Trading was volatile and a widening of the country's trade deficit in May amid mixed global cues also contributed to the cautiousness in domestic markets, say dealers. (Agencies)
Business was also marked by a technical glitch in the BSE's index calculation system for about 20 minutes earlier.
The BSE 30-share barometer began higher and climbed to hit yet another record high of 25,735.87, but fell back due to profit-booking. It remained in the negative zone for the rest of the session to touch a low of 25,365.65. Sensex ended at 25,473.89, a fall of 109.80 points or 0.43 percent.
The gauge had closed at an all-time peak of 25,583.69 after soaring to 25,711.11 in Tuesday's trade. In four days, it had gained 777.86 points before Wednesday’s drop.
Shares of RIL, ONGC, NTPC, Maruti, M&M, L&T, ITC, Sesa Sterlite and Coal India were among 17 Sensex losers. The 50-scrip NSE Nifty after breaching the 7,700 level for the first time succumbed to profit-booking. It closed 29.55 points, or 0.39 percent, down at 7,626.85. It had touched a low of 7,589.05 during the session.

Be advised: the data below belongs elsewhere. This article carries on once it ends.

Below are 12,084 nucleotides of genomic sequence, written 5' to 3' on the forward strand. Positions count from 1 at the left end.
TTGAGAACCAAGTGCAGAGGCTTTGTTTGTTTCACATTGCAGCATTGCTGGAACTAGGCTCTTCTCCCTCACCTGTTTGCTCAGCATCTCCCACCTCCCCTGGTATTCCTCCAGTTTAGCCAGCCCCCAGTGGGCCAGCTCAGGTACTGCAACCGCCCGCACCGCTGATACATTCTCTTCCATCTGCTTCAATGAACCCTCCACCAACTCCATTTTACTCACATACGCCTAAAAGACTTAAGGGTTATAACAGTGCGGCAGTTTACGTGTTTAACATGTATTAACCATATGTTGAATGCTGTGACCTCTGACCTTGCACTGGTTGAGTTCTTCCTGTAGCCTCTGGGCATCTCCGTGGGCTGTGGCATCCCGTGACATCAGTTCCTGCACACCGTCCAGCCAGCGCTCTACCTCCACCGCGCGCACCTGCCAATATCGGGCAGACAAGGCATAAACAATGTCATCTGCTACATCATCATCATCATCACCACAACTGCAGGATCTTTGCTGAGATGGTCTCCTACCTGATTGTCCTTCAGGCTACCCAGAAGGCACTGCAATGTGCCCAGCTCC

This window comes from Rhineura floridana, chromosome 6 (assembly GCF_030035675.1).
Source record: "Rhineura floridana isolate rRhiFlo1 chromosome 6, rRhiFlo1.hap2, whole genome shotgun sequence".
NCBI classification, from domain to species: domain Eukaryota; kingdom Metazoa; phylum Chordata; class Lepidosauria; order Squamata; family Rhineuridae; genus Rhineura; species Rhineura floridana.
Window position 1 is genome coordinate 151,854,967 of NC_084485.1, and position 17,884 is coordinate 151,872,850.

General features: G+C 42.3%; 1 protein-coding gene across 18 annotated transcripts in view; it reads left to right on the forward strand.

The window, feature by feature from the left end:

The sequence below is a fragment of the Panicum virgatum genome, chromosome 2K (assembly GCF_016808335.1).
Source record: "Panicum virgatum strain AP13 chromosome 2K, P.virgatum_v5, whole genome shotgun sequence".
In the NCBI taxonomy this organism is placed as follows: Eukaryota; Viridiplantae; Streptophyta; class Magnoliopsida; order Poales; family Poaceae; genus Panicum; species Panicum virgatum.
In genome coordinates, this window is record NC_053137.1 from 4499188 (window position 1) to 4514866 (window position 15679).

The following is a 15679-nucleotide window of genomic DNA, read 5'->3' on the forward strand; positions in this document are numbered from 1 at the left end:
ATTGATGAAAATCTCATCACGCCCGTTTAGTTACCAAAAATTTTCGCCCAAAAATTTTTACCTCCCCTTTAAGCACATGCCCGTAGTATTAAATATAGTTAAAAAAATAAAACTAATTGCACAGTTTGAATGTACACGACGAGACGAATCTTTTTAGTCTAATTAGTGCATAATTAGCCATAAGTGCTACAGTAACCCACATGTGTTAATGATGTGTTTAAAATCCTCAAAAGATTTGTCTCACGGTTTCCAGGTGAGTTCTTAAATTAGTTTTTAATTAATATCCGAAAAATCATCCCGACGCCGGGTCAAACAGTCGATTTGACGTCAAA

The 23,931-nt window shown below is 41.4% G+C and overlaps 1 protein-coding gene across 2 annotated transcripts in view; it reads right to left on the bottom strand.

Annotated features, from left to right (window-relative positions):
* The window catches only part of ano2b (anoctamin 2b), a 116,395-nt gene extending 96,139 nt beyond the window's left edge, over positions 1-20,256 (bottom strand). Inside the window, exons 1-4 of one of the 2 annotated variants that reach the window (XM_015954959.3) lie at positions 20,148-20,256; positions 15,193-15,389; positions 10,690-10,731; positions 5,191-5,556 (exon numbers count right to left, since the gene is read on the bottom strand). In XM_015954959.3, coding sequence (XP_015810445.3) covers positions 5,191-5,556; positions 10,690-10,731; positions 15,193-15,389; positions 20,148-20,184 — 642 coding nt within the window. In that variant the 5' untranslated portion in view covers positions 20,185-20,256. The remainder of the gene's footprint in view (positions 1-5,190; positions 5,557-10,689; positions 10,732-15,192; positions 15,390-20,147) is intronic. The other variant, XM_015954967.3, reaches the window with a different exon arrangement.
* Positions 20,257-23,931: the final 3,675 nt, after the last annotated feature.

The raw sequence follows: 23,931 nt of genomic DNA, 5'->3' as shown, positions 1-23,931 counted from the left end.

Brokers said offloading of positions occured ahead of the release of Consumer Price Index inflation data for May and Index of Industrial Production data for April due Thursday. Wholesale Price Index inflation data for May would be released on June 16. Selling picked up after trade gap rose to a 10-month high of USD 11.23 billion in May even as exports grew 12.4 percent.
"Lack of further triggers, market may see some more profit booking. High volatility may be seen," said Nidhi Saraswat, Senior Research Analyst, Bonanza Portfolio.
Sectorally, BSE realty index suffered the most by losing 4.21 percent, followed by consumer durable index (2.99 percent), Metal index (2.82 percent), Power index (2.75 percent) and Auto index (0.45 percent) among others. Bucking the trend, IT index ended 2.23 percent higher after Infosys, TCS and Wipro rose. Healthcare index also rose 0.66 percent.
Trading was volatile and a widening of the country's trade deficit in May amid mixed global cues also contributed to the cautiousness in domestic markets, say dealers.